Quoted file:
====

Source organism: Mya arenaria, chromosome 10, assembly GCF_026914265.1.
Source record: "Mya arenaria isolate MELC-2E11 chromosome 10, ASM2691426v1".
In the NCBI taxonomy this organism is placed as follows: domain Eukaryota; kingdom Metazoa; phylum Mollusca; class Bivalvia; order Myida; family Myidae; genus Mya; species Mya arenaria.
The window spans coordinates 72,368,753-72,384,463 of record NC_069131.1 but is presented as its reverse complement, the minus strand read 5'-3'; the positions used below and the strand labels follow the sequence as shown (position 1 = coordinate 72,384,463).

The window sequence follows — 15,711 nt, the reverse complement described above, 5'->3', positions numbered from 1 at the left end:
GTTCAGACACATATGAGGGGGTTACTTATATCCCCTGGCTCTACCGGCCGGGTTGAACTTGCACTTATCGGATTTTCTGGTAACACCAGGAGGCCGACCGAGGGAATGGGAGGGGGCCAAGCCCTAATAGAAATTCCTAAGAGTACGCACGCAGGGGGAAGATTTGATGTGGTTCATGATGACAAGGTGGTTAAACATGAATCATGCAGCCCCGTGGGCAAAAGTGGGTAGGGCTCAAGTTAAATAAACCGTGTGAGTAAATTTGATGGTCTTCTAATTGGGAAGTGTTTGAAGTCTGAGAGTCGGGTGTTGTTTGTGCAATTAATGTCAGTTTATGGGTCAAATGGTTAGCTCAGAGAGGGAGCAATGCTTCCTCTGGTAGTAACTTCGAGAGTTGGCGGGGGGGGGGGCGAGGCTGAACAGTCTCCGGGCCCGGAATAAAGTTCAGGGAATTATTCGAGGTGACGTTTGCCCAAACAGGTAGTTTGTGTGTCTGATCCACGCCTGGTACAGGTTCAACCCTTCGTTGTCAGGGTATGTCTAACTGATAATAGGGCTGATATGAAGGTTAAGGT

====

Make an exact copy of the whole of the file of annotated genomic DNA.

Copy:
Source organism: Mya arenaria, chromosome 10, assembly GCF_026914265.1.
Source record: "Mya arenaria isolate MELC-2E11 chromosome 10, ASM2691426v1".
In the NCBI taxonomy this organism is placed as follows: domain Eukaryota; kingdom Metazoa; phylum Mollusca; class Bivalvia; order Myida; family Myidae; genus Mya; species Mya arenaria.
The window spans coordinates 72,368,753-72,384,463 of record NC_069131.1 but is presented as its reverse complement, the minus strand read 5'-3'; the positions used below and the strand labels follow the sequence as shown (position 1 = coordinate 72,384,463).

The window sequence follows — 15,711 nt, the reverse complement described above, 5'->3', positions numbered from 1 at the left end:
GTTCAGACACATATGAGGGGGTTACTTATATCCCCTGGCTCTACCGGCCGGGTTGAACTTGCACTTATCGGATTTTCTGGTAACACCAGGAGGCCGACCGAGGGAATGGGAGGGGGCCAAGCCCTAATAGAAATTCCTAAGAGTACGCACGCAGGGGGAAGATTTGATGTGGTTCATGATGACAAGGTGGTTAAACATGAATCATGCAGCCCCGTGGGCAAAAGTGGGTAGGGCTCAAGTTAAATAAACCGTGTGAGTAAATTTGATGGTCTTCTAATTGGGAAGTGTTTGAAGTCTGAGAGTCGGGTGTTGTTTGTGCAATTAATGTCAGTTTATGGGTCAAATGGTTAGCTCAGAGAGGGAGCAATGCTTCCTCTGGTAGTAACTTCGAGAGTTGGCGGGGGGGGGGGCGAGGCTGAACAGTCTCCGGGCCCGGAATAAAGTTCAGGGAATTATTCGAGGTGACGTTTGCCCAAACAGGTAGTTTGTGTGTCTGATCCACGCCTGGTACAGGTTCAACCCTTCGTTGTCAGGGTATGTCTAACTGATAATAGGGCTGATATGAAGGTTAAGGT